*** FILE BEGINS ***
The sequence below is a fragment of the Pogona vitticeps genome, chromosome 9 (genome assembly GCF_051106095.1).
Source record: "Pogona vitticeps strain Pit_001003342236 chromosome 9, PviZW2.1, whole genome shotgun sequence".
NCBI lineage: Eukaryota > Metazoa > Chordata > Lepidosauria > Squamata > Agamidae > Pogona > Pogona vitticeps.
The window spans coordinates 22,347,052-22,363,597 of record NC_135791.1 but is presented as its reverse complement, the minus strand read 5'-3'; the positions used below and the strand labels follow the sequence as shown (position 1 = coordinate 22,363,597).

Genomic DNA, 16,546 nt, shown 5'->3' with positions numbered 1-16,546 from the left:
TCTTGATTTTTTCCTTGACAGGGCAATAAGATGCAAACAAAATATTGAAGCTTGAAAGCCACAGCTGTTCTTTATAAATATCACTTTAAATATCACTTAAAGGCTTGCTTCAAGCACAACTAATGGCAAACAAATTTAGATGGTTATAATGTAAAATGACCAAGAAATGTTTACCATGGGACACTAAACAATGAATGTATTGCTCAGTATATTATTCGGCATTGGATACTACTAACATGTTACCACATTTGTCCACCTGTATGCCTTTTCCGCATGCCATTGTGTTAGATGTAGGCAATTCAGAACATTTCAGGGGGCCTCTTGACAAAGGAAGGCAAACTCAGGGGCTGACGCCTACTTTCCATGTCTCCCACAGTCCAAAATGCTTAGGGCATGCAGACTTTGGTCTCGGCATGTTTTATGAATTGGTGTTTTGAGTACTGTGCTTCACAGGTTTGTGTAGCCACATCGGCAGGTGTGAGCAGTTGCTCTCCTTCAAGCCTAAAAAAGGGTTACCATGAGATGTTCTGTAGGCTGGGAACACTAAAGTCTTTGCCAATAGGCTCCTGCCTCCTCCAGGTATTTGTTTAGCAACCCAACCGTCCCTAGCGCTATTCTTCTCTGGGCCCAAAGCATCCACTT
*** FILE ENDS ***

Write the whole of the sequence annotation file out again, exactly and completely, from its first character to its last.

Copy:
The sequence below is a fragment of the Pogona vitticeps genome, chromosome 9 (genome assembly GCF_051106095.1).
Source record: "Pogona vitticeps strain Pit_001003342236 chromosome 9, PviZW2.1, whole genome shotgun sequence".
NCBI lineage: Eukaryota > Metazoa > Chordata > Lepidosauria > Squamata > Agamidae > Pogona > Pogona vitticeps.
The window spans coordinates 22,347,052-22,363,597 of record NC_135791.1 but is presented as its reverse complement, the minus strand read 5'-3'; the positions used below and the strand labels follow the sequence as shown (position 1 = coordinate 22,363,597).

Genomic DNA, 16,546 nt, shown 5'->3' with positions numbered 1-16,546 from the left:
TCTTGATTTTTTCCTTGACAGGGCAATAAGATGCAAACAAAATATTGAAGCTTGAAAGCCACAGCTGTTCTTTATAAATATCACTTTAAATATCACTTAAAGGCTTGCTTCAAGCACAACTAATGGCAAACAAATTTAGATGGTTATAATGTAAAATGACCAAGAAATGTTTACCATGGGACACTAAACAATGAATGTATTGCTCAGTATATTATTCGGCATTGGATACTACTAACATGTTACCACATTTGTCCACCTGTATGCCTTTTCCGCATGCCATTGTGTTAGATGTAGGCAATTCAGAACATTTCAGGGGGCCTCTTGACAAAGGAAGGCAAACTCAGGGGCTGACGCCTACTTTCCATGTCTCCCACAGTCCAAAATGCTTAGGGCATGCAGACTTTGGTCTCGGCATGTTTTATGAATTGGTGTTTTGAGTACTGTGCTTCACAGGTTTGTGTAGCCACATCGGCAGGTGTGAGCAGTTGCTCTCCTTCAAGCCTAAAAAAGGGTTACCATGAGATGTTCTGTAGGCTGGGAACACTAAAGTCTTTGCCAATAGGCTCCTGCCTCCTCCAGGTATTTGTTTAGCAACCCAACCGTCCCTAGCGCTATTCTTCTCTGGGCCCAAAGCATCCACTT